On November 5, 2007, the Supreme Court will hear arguments in Department of Revenue of Ky. v. Davis. At issue is whether state income tax preferences for their own municipal bonds impermissibly discriminate against interstate commerce. This article makes two basic arguments as to why the Court should find such preferences constitutional. First, as a doctrinal matter, Davis is essentially indistinguishable from the Court's decision last term in United Haulers Assn., Inc. v. Oneida-Herkimer Solid Waste Mgmt. Auth. There, the Court held that laws that "favor the government," that "treat every private business. . . exactly the same," and that concern "a traditional government activity," "do not discriminate against interstate commerce for purposes of the Commerce Clause." State tax preferences for in-state municipal bonds meet all three of these criteria. Second, and more importantly, a decision by the Court in Davis to invalidate these tax preferences would force the 42 states that have enacted these preferences to endure billions of dollars in losses transitioning to a system where all municipal bonds are taxed equally. And these costs would all be attributable to the states' need to honor commitments that they made when they reasonably believed that the preferences were constitutional. Congress, however, could avoid these transition costs by crafting a remedy that applied purely prospectively to municipal bonds that have not yet been issued. Thus, even if interstate commerce would benefit from the states' equal taxation of municipal bonds, there are strong pragmatic reasons for the Court to stay its hand and ratify the status quo. As it has done in several other important state tax cases, the Court should recognize the superior institutional competence of Congress in sorting out the details of a complicated economic question with huge fiscal ramifications.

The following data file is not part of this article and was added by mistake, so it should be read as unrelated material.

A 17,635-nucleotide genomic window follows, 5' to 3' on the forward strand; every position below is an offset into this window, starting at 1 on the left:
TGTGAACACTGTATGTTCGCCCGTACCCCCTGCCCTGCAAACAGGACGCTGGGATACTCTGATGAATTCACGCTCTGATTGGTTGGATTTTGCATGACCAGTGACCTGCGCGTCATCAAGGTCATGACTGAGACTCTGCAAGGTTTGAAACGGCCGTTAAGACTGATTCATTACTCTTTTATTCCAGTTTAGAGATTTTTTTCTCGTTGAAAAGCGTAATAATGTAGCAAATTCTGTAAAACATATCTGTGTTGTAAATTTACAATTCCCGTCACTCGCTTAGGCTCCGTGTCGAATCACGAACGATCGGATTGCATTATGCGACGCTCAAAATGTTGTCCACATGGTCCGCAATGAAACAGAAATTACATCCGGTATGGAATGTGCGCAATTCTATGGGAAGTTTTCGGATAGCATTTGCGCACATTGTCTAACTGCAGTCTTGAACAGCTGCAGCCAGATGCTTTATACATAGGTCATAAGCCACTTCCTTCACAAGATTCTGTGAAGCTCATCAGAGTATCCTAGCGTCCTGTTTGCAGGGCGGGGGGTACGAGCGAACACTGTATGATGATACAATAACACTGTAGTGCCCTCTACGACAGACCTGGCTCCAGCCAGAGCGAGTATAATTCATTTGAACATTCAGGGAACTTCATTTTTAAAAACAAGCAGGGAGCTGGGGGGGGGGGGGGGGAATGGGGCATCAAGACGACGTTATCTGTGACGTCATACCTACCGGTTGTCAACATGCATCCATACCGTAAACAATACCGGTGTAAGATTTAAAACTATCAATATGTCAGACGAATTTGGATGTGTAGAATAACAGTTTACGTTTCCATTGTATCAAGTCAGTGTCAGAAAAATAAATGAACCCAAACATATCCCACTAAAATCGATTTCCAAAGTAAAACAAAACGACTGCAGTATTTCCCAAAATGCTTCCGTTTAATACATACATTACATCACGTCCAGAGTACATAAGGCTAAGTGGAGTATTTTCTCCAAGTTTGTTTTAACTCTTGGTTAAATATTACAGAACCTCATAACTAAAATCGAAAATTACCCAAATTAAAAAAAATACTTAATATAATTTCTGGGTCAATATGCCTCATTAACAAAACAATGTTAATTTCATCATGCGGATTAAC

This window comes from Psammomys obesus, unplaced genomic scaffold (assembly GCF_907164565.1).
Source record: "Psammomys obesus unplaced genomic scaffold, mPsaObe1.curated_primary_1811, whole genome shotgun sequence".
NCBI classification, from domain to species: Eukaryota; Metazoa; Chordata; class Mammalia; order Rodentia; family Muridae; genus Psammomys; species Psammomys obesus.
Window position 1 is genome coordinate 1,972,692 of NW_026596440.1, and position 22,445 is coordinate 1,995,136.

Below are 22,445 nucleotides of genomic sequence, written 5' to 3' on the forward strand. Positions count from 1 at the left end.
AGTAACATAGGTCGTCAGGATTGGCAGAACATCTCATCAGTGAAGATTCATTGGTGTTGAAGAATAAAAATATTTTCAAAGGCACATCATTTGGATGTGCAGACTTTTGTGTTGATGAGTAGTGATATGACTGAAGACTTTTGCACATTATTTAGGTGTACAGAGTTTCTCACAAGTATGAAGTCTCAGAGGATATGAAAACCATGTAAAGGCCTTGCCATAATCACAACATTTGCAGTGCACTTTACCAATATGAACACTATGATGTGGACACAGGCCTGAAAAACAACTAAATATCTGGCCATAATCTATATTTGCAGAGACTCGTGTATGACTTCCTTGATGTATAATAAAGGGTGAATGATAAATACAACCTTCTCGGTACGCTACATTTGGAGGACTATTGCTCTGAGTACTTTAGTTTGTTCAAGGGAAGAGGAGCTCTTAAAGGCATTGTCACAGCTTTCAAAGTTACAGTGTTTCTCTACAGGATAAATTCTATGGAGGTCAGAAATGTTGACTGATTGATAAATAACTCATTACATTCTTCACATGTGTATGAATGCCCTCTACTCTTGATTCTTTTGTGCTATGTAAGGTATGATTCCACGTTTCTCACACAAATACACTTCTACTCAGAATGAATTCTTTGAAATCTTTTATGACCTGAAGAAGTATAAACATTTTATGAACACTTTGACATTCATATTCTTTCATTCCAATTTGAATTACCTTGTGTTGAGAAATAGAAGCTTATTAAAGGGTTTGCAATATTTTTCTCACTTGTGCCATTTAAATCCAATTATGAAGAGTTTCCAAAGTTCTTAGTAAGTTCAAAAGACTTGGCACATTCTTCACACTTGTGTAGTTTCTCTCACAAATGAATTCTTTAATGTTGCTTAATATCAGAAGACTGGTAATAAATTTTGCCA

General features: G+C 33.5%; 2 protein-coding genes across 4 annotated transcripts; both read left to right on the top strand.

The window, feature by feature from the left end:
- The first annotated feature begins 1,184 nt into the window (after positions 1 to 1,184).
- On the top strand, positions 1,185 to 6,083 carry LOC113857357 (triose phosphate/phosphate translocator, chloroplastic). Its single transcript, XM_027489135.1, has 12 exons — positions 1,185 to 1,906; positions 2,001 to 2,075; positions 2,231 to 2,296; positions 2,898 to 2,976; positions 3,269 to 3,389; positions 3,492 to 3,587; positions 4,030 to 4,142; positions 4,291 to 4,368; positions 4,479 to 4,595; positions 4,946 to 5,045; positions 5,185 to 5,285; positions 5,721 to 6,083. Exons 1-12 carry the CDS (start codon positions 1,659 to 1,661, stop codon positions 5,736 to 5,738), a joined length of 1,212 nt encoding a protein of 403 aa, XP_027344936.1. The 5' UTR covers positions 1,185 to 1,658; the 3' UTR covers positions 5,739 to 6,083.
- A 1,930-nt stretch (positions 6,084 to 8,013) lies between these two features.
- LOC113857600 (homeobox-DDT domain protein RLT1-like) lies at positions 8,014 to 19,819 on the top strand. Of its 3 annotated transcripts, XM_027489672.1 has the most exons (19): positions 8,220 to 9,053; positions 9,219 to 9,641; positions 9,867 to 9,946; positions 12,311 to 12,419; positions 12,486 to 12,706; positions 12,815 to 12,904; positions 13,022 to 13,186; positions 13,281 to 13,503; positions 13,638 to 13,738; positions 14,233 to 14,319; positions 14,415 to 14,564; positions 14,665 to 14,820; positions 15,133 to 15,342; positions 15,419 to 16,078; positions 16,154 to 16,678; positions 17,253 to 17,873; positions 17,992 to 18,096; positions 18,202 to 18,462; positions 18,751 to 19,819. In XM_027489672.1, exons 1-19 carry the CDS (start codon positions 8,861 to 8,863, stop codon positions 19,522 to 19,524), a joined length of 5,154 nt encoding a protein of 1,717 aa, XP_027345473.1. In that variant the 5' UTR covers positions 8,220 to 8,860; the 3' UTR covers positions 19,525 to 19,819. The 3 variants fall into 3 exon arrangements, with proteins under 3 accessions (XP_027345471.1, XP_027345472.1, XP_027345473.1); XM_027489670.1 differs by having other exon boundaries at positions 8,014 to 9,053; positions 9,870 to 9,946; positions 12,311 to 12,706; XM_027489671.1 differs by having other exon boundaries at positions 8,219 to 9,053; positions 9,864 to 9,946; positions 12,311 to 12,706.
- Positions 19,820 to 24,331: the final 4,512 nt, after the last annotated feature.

Bradley W. Joondeph,
Practical Consequences, Institutional Competence, and the Kentucky Bond Case
Available at: http://digitalcommons.law.scu.edu/facpubs/627